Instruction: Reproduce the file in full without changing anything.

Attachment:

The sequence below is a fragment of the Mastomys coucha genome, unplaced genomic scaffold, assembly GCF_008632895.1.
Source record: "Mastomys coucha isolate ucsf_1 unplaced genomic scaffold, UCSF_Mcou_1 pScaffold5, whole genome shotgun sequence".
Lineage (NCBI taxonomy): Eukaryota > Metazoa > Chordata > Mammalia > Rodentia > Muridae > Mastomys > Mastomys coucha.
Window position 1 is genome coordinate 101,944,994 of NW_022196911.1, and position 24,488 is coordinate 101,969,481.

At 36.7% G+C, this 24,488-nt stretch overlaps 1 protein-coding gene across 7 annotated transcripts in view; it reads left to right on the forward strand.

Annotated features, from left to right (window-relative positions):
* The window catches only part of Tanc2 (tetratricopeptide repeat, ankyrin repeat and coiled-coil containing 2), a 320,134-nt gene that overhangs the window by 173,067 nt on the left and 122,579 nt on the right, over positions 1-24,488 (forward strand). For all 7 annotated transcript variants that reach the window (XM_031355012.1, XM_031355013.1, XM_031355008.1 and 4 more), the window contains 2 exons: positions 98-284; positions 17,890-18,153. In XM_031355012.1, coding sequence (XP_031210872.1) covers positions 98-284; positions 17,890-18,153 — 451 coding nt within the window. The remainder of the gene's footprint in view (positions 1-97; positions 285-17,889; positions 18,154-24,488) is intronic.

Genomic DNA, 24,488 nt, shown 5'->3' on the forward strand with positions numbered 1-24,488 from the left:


The sequence below is a fragment of the Mastomys coucha genome, unplaced genomic scaffold, assembly GCF_008632895.1.
Source record: "Mastomys coucha isolate ucsf_1 unplaced genomic scaffold, UCSF_Mcou_1 pScaffold5, whole genome shotgun sequence".
Lineage (NCBI taxonomy): Eukaryota > Metazoa > Chordata > Mammalia > Rodentia > Muridae > Mastomys > Mastomys coucha.
Window position 1 is genome coordinate 101,944,994 of NW_022196911.1, and position 24,488 is coordinate 101,969,481.

At 36.7% G+C, this 24,488-nt stretch overlaps 1 protein-coding gene across 7 annotated transcripts in view; it reads left to right on the forward strand.

Annotated features, from left to right (window-relative positions):
* The window catches only part of Tanc2 (tetratricopeptide repeat, ankyrin repeat and coiled-coil containing 2), a 320,134-nt gene that overhangs the window by 173,067 nt on the left and 122,579 nt on the right, over positions 1-24,488 (forward strand). For all 7 annotated transcript variants that reach the window (XM_031355012.1, XM_031355013.1, XM_031355008.1 and 4 more), the window contains 2 exons: positions 98-284; positions 17,890-18,153. In XM_031355012.1, coding sequence (XP_031210872.1) covers positions 98-284; positions 17,890-18,153 — 451 coding nt within the window. The remainder of the gene's footprint in view (positions 1-97; positions 285-17,889; positions 18,154-24,488) is intronic.

Genomic DNA, 24,488 nt, shown 5'->3' on the forward strand with positions numbered 1-24,488 from the left: